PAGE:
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David Lewinsohn laboratory

Summary:

The Lewinsohn laboratory is focused on understanding the mechanisms by which human CD8+ T cells recognize cell infected with Mycobacterium tuberculosis (Mtb), the bacteria responsible for tuberculosis. Areas of interest within the laboratory include:

1) Defining the repertoire of immunodominant antigens in Mtb. Here, we have focused on antigens that are presented by classical HLA molecules (HLA-A, B, and C) as well as those presented by non-classical molecules such has HLA-E.

2) Defining the mechanisms by which Mtb-antigens can enter the HLA-I antigen processing pathway. Because Mtb is an organisms normally found within the phagosome (traditionally a HLA-II processing compartment). We are currently focused on the role of the phagosome as a HLA-I processing compartment.

3) Defining the mechanisms by which innate T cells can recognize those cells infected with Mtb. Here, early recognition of these cells might directly limit intracellular replication of Mtb, or might promote the development of an effective adaptive immune response.

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Organisms and Viruses

  • Listeria Monocytogenes ( Listeria monocytogenes )

  • M. Bovis ( Mycoplasma bovis )

  • M. Marinum ( Mycobacterium marinum )

  • M. Smegmatis ( Mycobacterium smegmatis )

  • M. Tuberculosis H37Ra ( Mycobacterium tuberculosis )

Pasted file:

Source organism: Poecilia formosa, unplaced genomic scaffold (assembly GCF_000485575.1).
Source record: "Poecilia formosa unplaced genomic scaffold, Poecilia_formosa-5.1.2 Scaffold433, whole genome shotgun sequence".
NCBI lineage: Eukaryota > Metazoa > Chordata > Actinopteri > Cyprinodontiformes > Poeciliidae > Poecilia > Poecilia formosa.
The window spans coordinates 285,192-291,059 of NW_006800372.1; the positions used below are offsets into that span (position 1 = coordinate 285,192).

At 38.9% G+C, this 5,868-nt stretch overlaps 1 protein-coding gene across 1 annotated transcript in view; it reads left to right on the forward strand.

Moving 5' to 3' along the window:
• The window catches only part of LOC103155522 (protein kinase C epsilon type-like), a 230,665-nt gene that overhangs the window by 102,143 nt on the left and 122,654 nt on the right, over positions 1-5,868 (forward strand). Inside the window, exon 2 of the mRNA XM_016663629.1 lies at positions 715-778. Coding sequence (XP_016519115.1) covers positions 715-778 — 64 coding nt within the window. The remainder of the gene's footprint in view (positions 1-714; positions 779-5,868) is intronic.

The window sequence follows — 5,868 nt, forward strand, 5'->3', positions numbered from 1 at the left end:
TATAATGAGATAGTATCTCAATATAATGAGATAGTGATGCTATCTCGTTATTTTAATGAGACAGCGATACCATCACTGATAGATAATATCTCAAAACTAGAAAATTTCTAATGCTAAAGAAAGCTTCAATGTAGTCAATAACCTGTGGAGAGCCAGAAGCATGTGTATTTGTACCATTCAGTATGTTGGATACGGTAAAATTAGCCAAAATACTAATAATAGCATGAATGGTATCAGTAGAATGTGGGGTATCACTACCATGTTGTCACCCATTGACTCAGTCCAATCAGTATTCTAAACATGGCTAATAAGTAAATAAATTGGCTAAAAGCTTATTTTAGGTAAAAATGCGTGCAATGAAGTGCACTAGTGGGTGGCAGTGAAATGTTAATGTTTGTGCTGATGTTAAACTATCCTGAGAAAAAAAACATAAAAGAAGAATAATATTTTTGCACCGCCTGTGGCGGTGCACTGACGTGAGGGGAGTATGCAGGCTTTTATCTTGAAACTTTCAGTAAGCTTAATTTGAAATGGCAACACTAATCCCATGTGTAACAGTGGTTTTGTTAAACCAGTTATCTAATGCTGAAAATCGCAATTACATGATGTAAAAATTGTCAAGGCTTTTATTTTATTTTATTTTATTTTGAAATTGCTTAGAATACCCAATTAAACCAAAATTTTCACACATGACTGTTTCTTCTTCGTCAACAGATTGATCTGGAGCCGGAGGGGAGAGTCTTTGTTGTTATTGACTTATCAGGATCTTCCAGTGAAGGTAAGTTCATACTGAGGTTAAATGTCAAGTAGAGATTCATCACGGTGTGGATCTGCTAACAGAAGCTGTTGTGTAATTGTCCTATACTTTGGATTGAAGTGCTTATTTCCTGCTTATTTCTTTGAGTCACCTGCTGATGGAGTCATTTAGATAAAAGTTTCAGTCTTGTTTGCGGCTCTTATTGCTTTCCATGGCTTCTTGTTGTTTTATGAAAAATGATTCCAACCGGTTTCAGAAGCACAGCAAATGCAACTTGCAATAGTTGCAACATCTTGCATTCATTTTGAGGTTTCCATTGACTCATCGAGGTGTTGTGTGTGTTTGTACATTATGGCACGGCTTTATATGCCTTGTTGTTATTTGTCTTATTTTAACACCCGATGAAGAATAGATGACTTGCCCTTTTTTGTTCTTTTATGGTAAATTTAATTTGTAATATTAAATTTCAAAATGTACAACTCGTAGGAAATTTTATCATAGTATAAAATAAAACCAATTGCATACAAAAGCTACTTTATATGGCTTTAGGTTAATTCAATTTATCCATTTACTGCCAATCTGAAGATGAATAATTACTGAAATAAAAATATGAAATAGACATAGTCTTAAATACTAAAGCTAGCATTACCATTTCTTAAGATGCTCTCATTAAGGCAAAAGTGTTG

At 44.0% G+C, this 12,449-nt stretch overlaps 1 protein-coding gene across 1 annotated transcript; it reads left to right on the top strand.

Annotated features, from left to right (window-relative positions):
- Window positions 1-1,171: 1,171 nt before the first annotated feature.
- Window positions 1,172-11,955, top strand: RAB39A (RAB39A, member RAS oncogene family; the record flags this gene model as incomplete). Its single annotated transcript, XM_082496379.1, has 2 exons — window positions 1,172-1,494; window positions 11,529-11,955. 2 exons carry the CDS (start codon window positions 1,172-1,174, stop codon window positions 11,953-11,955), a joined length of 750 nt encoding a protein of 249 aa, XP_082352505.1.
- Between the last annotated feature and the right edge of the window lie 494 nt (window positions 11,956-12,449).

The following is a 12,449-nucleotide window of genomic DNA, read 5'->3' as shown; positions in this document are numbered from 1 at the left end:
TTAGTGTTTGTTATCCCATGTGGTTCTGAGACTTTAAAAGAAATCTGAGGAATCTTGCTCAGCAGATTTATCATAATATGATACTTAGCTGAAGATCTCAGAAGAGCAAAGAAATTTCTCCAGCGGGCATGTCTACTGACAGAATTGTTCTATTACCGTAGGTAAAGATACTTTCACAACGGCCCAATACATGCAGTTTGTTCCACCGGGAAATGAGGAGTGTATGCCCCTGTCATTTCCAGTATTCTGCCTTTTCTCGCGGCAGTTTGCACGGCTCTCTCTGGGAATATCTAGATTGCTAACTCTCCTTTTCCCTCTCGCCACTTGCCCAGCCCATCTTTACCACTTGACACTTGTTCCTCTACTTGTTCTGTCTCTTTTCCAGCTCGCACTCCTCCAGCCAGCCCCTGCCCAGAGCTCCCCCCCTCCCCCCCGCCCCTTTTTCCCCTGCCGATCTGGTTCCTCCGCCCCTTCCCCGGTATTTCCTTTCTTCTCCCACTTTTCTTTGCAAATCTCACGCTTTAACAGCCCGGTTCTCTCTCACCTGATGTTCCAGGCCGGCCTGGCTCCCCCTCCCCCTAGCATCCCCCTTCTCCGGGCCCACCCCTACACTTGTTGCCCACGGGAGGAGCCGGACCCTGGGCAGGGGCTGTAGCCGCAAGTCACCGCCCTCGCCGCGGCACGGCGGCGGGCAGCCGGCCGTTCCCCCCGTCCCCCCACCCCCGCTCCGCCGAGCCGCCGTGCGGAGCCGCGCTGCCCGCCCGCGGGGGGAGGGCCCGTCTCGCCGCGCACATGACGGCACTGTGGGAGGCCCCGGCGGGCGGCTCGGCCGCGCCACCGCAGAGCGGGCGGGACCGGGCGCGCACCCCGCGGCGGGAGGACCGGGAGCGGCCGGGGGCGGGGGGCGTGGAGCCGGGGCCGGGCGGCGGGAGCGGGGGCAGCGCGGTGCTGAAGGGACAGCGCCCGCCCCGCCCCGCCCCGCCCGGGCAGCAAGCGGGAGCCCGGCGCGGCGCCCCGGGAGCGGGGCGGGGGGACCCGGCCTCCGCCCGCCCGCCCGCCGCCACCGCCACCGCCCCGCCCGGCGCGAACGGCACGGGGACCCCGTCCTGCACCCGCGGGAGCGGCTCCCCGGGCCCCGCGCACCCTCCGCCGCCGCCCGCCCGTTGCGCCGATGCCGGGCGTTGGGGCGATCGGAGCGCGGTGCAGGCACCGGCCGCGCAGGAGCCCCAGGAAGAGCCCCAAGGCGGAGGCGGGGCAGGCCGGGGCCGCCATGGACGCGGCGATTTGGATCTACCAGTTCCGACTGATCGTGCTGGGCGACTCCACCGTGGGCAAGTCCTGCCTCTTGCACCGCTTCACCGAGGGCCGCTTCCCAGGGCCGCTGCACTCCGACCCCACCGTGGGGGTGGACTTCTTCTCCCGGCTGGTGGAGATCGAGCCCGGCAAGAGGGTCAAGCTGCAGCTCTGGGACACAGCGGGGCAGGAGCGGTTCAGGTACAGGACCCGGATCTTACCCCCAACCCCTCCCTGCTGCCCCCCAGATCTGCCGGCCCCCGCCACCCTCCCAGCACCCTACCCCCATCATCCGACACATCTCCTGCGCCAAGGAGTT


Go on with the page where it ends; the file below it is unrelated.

The Lewinsohn laboratory is focused on understanding the mechanisms by which human CD8+ T cells recognize cell infected with Mycobacterium tuberculosis (Mtb), the bacteria responsible for tuberculosis. Areas of interest within the laboratory include:

    1) Defining the repertoire of immunodominant antigens in Mtb. Here, we have focused on antigens that are presented by classical HLA molecules (HLA-A, B, and C) as well as those presented by non-classical molecules such has HLA-E.

    2) Defining the mechanisms by which Mtb-antigens can enter the HLA-I antigen processing pathway. Because Mtb is an organisms normally found within the phagosome (traditionally a HLA-II processing compartment). We are currently focused on the role of the phagosome as a HLA-I processing compartment.

    3) Defining the mechanisms by which innate T cells can recognize those cells infected with Mtb. Here, early recognition of these cells might directly limit intracellular replication of Mtb, or might promote the development of an effective adaptive immune response.

  • M. Tuberculosis H37Rv ( Mycobacterium tuberculosis )

    The Lewinsohn laboratory is focused on understanding the mechanisms by which human CD8+ T cells recognize cell infected with Mycobacterium tuberculosis (Mtb), the bacteria responsible for tuberculosis. Areas of interest within the laboratory include:

    1) Defining the repertoire of immunodominant antigens in Mtb. Here, we have focused on antigens that are presented by classical HLA molecules (HLA-A, B, and C) as well as those presented by non-classical molecules such has HLA-E.

    2) Defining the mechanisms by which Mtb-antigens can enter the HLA-I antigen processing pathway. Because Mtb is an organisms normally found within the phagosome (traditionally a HLA-II processing compartment). We are currently focused on the role of the phagosome as a HLA-I processing compartment.

    3) Defining the mechanisms by which innate T cells can recognize those cells infected with Mtb. Here, early recognition of these cells might directly limit intracellular replication of Mtb, or might promote the development of an effective adaptive immune response.

  • Salmonella Typhimarinum ( Salmonella enterica subsp. enterica serovar Typhimurium )

  • Staph Aureus ( Staphylococcus aureus )

  • Toxoplasma Gondii ( Toxoplasma gondii )


Last updated: 2013-01-22T13:08:11.573-06:00

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The eagle-i Consortium is supported by NIH Grant #5U24RR029825-02 / Copyright 2016